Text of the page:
I’ve been on the ministry track in one way or another since age fourteen. I’ve also been openly gay since 16. These two things combined have colored my dating life, and that’s been just as true online as it is in person.
Dating in the queer community as a Christian is obviously tricky. The combined set of “Christian” and “queer” is small. I had a really fantastic evening where a waitress hit on me and then went with me and friends to a local lesbian bar/dance night… and once she found out what I did, she was no longer interested. I can understand and appreciate that, but of course it was a disappointment (how great of a story is it to say you got a date with your cute waitress?!).
And, unfortunately, the Lutheran and queer community is small, so when a relationship doesn’t work out, there can be a heartbreaking loss of community. There are churches and other spaces that are no longer available to me because my ex is there. But I’ve made my peace with that, and I hope that others can too.
As far as cross-faith relationships: Dianna’s post on this is really excellent. Cross-faith relationships absolutely can work, and I’ve witnessed some beautiful and life-changing ones. It’s all about (as Dianna will tell you) knowing yourself and your faith, and being able to ask open and honest questions of the person you’re dating.
Dating as a seminarian / pastor adds another layer of complication (and one quite a few of my Tumblr readers have wanted to hear about). Some of my dear pastoral colleagues are also on OKC, and we’ve discussed our own timelines for revealing our profession:
* Waiting until you meet: The advantage is that you get to introduce yourself to someone, and show your passions and personality, without any prejudices or stereotypes they might have about pastors. I’ve had friends who’ve done this to great success (one is married now!). On the downside, your date might feel blindsided by the news, especially if you haven’t talked about issues of faith at all, and extra-especially if you’re dating in the queer community. There are plenty of biases about pastors, from ultra-conservative to uber-corrupt to sexually backward, and my personal preference is to give my date a chance to think through those without me watching her face anxiously.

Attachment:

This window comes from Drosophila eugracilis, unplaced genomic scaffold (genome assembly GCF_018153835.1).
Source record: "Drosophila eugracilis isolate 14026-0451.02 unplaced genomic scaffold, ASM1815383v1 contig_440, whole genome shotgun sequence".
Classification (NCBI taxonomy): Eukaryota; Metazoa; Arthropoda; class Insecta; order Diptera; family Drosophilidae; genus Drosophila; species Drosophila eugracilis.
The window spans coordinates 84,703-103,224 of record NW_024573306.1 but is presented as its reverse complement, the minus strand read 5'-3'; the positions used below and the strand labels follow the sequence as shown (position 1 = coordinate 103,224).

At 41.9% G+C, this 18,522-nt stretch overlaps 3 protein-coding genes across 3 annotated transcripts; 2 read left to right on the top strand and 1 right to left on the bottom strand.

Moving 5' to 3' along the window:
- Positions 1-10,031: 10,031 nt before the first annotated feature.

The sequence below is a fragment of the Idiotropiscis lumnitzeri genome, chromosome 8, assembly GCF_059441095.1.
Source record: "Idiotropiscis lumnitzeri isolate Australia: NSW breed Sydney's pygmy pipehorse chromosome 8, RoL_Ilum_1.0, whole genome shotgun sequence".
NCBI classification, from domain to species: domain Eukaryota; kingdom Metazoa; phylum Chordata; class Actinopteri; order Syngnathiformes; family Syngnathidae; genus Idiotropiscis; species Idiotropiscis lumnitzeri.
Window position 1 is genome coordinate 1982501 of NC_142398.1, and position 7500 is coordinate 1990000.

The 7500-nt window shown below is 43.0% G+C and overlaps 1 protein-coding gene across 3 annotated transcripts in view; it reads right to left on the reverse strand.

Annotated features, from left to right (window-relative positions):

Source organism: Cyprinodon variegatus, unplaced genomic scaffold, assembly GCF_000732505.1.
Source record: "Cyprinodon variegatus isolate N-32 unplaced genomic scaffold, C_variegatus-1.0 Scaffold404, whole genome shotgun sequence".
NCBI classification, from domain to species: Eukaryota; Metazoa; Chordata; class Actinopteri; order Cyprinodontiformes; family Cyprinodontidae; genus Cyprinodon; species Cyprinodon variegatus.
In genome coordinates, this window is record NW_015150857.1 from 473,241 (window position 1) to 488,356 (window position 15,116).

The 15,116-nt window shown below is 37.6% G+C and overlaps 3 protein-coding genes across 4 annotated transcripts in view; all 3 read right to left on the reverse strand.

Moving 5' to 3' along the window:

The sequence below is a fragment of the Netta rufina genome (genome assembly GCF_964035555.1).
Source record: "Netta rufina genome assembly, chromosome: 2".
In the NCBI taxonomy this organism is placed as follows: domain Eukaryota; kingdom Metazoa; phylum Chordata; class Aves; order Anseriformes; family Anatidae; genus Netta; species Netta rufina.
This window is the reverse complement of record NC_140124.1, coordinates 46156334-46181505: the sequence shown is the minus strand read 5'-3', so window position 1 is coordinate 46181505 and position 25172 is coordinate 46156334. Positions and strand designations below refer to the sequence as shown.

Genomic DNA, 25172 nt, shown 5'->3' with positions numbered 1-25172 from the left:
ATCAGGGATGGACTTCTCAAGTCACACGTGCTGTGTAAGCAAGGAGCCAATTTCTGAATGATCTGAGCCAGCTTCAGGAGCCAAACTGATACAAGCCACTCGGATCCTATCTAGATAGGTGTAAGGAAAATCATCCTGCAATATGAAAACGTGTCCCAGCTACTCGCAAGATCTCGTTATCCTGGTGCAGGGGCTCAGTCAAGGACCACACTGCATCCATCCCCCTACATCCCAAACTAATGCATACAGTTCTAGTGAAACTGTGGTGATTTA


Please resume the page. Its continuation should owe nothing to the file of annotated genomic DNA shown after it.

One of my (straight, female, pastor) friends on OKC has noted that her insistence on not sharing her profession until the first in-person meeting has caused her dates to wonder if she’s a stripper. So, there’s that.
* Coming out in a message: This is a nice middle-ground that allows your potential date to process without you watching, and to ask questions that might be hard to ask in person.
* Being “out” in your profile: I’ve tried all of the above, and for me, this is the one that fits. Especially dating in the queer community, I like being upfront. It creates some really awesome opportunities for conversation (…and some interesting ones as well). And the very first message I received on OKC was from a girl in Chicago who said, “I think it’s awesome that you’re going to be a pastor, and I think you’re attractive, and if we lived in the same city I’d ask you out.” We ended up talking almost every day for two months and then dating long-distance for three more. Although it didn’t “work out” as a relationship long-term, it was a really great experience in being seen and valued for who I am.
Being a pastor colors my whole life, and to have my girlfriend or partner see how much it means to me (and want to participate in that) is deeply meaningful for me — maybe even necessary.
Because when a pretty girl texts you from a bar to say she’s found a fellow Wesleyan and they’re talking about his superiority to Luther, and you’re way too delighted that she’s this theologically sound to point out that actually Wesley had his heart “strangely warmed” by Luther’s commentary on Romans so really Luther takes primacy…
…at least for me, in that moment, dating with faith is so worth it.